But by the time the party took this position, many members of the BJP had come up with twisted arguments somehow justifying Pragya’s validation of the assassin of a figure many revere as a Mahatma or Great Soul. Party members exposed their own problematic ideological heritage that included non-participation in the freedom movement led by Gandhi. Some of them could not help but reveal their own natural impulse to drop the veneer of falsehood and come clean on how they do indeed believe that Godse was a patriot despite having killed Gandhi.

The Godse remark in just two days exposed the ideological underbelly of the ruling party that does indeed have members who believe that Gandhi was a villain who loved Muslims and Pakistan. That’s why Godse, by his own account in a famous trial, shot him. A must-read for those who wish to engage with this debate is the book titled “The Men Who Killed Gandhi” by ManoharMalgonkar.

Seventy-one years after that crime on January 30, 1948, we have come to the point where a candidate contesting in an election for Parliament embraces the Godse world view. What’s more, a member of Modi’s council of ministers, AnantkumarHegde, endorsed her position. The MP from Karnataka had earlier kicked up a storm when he had said that “we are here to change the Constitution”. Yes, the same Constitution he took an oath to protect.

Hegde’s also received a show-cause notice to explain his position and on May 17 BJP president Amit Shah said the party’s disciplinary committee would submit a report on the matter in 10 days, after the election verdict, that is. There was more: the BJP media cell chief in Madhya Pradesh, the state from where Pragya is contesting, was brazen enough to say that Gandhi was the father of the nation of Pakistan. The BJP suspended him.

So how do we read the ideological contortions ever since Pragya uttered the “Godse is a patriot” words? One could say that the BJP is trying to occupy the space of both extreme and moderate in a national ideological pendulum that has shifted right-wards. It’s not a bad ploy—the ideological family plays to the more core beliefs, that are to be revealed step by step, and just in case some voters find them unpalatable, there are the “reasonable” elements as well.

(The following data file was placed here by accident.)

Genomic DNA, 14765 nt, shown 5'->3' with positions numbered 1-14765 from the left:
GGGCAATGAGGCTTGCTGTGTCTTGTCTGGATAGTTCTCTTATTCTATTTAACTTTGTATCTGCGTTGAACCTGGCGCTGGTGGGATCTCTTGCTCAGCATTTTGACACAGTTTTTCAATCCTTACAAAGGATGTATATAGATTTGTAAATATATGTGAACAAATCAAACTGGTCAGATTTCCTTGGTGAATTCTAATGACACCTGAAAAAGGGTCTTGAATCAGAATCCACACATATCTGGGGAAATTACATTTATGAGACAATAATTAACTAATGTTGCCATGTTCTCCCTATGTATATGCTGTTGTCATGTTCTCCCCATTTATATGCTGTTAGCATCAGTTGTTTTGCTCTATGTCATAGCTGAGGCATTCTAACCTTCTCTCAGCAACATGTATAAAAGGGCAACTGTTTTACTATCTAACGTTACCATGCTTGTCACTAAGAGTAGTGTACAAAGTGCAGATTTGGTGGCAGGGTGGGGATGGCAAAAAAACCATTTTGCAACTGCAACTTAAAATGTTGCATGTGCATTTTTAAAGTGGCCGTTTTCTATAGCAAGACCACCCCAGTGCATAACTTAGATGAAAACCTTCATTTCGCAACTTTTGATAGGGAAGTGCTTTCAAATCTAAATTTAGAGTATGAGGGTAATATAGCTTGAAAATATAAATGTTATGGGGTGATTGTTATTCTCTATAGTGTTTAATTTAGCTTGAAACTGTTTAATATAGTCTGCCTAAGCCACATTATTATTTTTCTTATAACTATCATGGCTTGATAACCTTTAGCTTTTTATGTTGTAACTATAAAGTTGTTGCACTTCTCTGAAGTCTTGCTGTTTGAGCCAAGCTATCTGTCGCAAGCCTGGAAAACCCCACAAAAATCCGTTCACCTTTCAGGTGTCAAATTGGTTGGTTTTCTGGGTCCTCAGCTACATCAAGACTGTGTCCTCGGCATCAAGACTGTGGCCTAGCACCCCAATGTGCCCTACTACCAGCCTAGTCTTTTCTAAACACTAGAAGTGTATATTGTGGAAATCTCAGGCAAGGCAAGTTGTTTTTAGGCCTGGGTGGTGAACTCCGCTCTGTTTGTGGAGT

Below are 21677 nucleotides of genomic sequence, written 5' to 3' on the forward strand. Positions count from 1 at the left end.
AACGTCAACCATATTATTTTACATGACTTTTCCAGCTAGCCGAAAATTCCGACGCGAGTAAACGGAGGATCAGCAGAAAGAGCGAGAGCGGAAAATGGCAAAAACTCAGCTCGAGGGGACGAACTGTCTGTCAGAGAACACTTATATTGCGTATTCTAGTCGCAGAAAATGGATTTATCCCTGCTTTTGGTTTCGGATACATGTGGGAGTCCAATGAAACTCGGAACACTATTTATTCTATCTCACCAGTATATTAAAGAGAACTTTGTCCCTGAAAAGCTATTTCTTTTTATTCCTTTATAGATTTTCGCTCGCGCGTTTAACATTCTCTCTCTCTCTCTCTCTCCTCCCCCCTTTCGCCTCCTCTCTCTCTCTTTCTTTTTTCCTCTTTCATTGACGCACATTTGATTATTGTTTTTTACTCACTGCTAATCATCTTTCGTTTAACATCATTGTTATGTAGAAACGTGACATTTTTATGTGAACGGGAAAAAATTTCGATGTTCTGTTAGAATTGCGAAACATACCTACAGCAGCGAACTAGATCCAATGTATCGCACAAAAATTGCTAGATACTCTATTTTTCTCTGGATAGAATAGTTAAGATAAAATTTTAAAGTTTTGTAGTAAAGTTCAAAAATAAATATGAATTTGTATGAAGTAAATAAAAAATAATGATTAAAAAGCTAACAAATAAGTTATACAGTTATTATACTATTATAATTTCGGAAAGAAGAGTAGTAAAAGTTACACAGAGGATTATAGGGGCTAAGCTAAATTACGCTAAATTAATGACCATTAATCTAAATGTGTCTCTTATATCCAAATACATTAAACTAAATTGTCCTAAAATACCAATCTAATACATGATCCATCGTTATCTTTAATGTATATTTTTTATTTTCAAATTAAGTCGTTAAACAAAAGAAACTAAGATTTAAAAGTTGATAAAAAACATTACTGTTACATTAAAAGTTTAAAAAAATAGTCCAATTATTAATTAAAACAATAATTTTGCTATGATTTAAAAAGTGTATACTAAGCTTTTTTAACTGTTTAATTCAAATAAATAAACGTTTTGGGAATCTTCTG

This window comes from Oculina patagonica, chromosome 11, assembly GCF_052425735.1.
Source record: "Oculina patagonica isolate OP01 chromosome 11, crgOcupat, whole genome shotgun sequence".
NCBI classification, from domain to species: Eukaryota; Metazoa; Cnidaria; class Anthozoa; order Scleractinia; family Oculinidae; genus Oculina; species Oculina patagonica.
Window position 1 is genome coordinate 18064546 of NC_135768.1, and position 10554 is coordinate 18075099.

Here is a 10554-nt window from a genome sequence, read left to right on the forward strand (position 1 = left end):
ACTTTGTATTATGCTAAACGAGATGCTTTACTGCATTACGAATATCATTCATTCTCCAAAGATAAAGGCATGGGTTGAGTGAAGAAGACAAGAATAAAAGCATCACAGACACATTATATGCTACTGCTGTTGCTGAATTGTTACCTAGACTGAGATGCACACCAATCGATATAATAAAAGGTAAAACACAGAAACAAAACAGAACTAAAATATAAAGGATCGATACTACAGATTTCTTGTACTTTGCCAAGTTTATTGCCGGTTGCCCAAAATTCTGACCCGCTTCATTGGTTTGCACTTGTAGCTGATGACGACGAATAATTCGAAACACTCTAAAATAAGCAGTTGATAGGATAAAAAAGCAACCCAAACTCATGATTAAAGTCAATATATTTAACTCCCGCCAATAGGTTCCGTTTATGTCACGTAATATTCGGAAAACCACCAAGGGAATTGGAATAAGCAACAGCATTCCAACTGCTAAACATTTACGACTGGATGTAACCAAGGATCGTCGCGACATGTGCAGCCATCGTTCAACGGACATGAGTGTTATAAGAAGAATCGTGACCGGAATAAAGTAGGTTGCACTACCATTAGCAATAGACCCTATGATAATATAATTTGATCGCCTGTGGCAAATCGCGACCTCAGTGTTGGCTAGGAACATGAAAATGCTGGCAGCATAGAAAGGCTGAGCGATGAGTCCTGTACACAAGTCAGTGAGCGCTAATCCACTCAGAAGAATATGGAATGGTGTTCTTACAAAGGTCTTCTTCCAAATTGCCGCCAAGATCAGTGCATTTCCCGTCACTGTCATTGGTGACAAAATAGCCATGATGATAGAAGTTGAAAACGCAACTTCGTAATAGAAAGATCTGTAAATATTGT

And, voila! Modi becomes a moderate who is being stern with the fringe! That is a useful projection at a time when there is the possibility of needing some allies post-23 May. The BJP has made this ideological journey before, of being all things to all men. Earlier, former Prime Minister AtalBihari Vajpayee was offered up as the moderate to LK Advani, the architect of the Ram temple movement, who brought the BJP to national prominence. Today Modi today is the moderate who is speaking up against the hardliners, who are called “fringe” by those who believe it’s all part of a great national purpose.

It’s not. The “fringe” has been mainstream for some years now. Much before Pragya was presented to the nation as a candidate for parliament, the BJP leadership chose an unabashed Muslim-hating monk of a religious order to be the chief minister of India’s most populous state. All these debates about ‘moderate’ and ‘hardliner’ are a farce designed to make the BJP constituency feel better about themselves. It’s part of the good cop/ bad cop tactic.

To conclude, therefore, I want a terror accused to win, just so that we can, as a nation, get a reality check on where we have landed up. And just in case someone wants to ask me about whether I am afraid, here is my reply: I am so certain about the courage of my convictions, that there is no fear, although I do feel some shame for those who have tied themselves into knots over something about which there should have been no ambiguity. Bring on Pragya and let’s see what happens next.

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The ‘unpeople’ of India

The Kashmir Monitor



By Abdul Khaliq

Muslims now have to live with the bleak truth that the most powerful political party and its ideological parent, with tentacles spread across the country, are pathologically hostile to Muslims.

I fear for our future as a secular, multicultural country that once celebrated a richness of culture and tradition. Till not long ago we affirmed our common humanity even as we celebrated our differences. Our nation represented diversity, kindness, compassion and a revulsion of extremist views. But, over time, our collective souls have been deadened by violence, deepening communal and caste divides and the most perverse thinking. The cosmopolitan spirit has been throttled by hyper nationalism, populism and a deep distrust of the liberal values of tolerance and inclusion. A creeping majoritarianism is spreading across the land.


In this overheated, protracted election season, Muslims are up against it, caught between a rock and a hard place. Theirs is an Orwellian world where they are the “unpeople”— a term coined by George Orwell in his scary masterpiece 1984, to define those whose names and existence had been erased because they had incurred “Big Brother’s” ire. Muslims now have to live with the bleak truth that the most powerful political party and its ideological parent, with tentacles spread across the country, are pathologically hostile to Muslims. What makes their plight infinitely worse, is the fact that even the major allegedly secular party has consigned Muslims to social invisibility. Can one trust a party that is afraid to even allude to the Muslims’ problems, let alone address them?